The proposed research is aimed toward determining the causes of increased vulnerability of aged brain to energy failure from hypoxia, anoxia, or ischemia. Such studies are required to understand how the aged brain responds to acute pathological conditions such as stroke, circulatory insufficiencies, and seizures.
The specific aims are to determine whether this increased vulnerability is associated with age-related changes in energy metabolism, or in susceptibility to potential damaging consequences of anoxia.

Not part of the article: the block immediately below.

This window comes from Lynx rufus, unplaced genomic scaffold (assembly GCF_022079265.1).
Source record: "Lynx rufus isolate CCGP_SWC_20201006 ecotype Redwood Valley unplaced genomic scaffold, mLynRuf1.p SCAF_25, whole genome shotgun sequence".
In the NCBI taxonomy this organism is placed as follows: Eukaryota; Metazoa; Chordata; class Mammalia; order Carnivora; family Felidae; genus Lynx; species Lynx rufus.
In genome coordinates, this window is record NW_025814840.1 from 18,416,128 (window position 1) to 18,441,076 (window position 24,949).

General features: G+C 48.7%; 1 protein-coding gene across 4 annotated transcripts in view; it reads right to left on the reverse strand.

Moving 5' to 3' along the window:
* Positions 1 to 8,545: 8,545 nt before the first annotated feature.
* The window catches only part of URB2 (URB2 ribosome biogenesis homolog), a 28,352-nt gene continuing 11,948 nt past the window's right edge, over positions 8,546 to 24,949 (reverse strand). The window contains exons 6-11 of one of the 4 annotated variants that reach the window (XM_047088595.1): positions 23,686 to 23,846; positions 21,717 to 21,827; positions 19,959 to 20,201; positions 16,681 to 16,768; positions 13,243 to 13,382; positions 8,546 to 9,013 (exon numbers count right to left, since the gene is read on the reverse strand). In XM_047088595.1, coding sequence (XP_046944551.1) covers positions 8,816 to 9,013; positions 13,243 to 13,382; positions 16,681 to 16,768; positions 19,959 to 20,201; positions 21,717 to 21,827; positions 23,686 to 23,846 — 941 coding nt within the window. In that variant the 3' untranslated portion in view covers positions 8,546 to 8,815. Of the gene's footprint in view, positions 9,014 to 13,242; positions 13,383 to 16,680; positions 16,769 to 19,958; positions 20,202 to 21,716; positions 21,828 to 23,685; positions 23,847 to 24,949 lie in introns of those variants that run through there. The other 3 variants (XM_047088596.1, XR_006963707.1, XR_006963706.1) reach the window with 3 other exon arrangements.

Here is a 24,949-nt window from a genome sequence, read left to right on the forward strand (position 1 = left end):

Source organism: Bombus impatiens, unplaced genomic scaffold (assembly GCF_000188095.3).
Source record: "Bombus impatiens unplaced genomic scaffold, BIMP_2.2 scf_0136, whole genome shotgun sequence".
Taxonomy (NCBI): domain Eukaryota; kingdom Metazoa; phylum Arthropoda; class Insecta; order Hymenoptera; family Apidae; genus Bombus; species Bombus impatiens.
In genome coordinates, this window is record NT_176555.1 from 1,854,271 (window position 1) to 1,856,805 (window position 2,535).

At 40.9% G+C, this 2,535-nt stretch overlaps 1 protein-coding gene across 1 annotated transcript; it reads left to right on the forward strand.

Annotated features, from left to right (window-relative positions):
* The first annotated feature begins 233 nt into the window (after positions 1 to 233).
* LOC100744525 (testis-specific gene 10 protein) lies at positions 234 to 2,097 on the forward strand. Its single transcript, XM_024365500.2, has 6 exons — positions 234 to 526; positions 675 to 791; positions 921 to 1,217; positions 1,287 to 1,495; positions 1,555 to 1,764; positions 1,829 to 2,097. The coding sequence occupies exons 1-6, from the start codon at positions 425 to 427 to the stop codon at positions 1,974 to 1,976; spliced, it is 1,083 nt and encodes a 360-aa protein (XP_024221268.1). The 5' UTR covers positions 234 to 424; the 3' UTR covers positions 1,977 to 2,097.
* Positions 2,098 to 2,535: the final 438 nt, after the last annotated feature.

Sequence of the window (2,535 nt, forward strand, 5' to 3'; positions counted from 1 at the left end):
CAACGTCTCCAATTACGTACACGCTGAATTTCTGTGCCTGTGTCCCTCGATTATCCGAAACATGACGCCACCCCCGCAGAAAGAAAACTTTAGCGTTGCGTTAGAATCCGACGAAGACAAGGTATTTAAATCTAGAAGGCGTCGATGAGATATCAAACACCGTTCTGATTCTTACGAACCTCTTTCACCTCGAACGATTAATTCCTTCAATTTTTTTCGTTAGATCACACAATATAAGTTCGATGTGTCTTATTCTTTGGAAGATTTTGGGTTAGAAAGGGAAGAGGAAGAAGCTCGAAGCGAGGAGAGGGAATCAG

These aims will be studied with combined electrophysiological and biochemical approaches so that age-related changes in brain ion transport and synaptic transmission may be reconciled with sensitivity to metabolic insults. Experiments will be carried out in hippocampal slices from the brains of fischer 344 rats of ages 6, 12, and 26 mon. Hippocampal slices will be used preferentially because brain function may be examined without cerebrovascular complications. Extracellular K+ and Ca2+ activity and orthodromically evoked synaptic responses will be measured under conditions of metabolic stress (anoxia or high frequency synaptic activation), altered metabolic substrate concentration (glucose, lactate, or creatine phosphate), modified conditions for Ca2+ homeostasis (altered extracellular Ca2+ concentration, addition of the NMDA receptor inhibitors and intracellular Ca2+ chelators), and antagonized adenosine action. If there is time, intracellular studies examining the possibility of anoxic potentiation of transmitter release in CA1 pyramidal cells will be performed. Coupled with extracellular recordings, intracellular studies should provide data concerning age-related changes in synaptic excitability during anoxia. Expectations are that the aged brain will be less able to maintain or reestablish ion homeostasis and synaptic transmission during and following anoxic episodes as a result of decreased capacities of glycolysis and oxidative phosphorylation, and of diminished ability to use metabolic energy efficiently. Also, the aged brain is expected to be more sensitive to Ca2+ damage during anoxia because of impaired Ca2+ homeostasis. In addition, reestablishment of ion homeostasis following high frequency activation of brain tissue is expected to be impaired with aged because of metabolic defects. Finally, the diminished suppression of synaptic activity during anoxia in the aged slice might be due to altered adenosine release or function.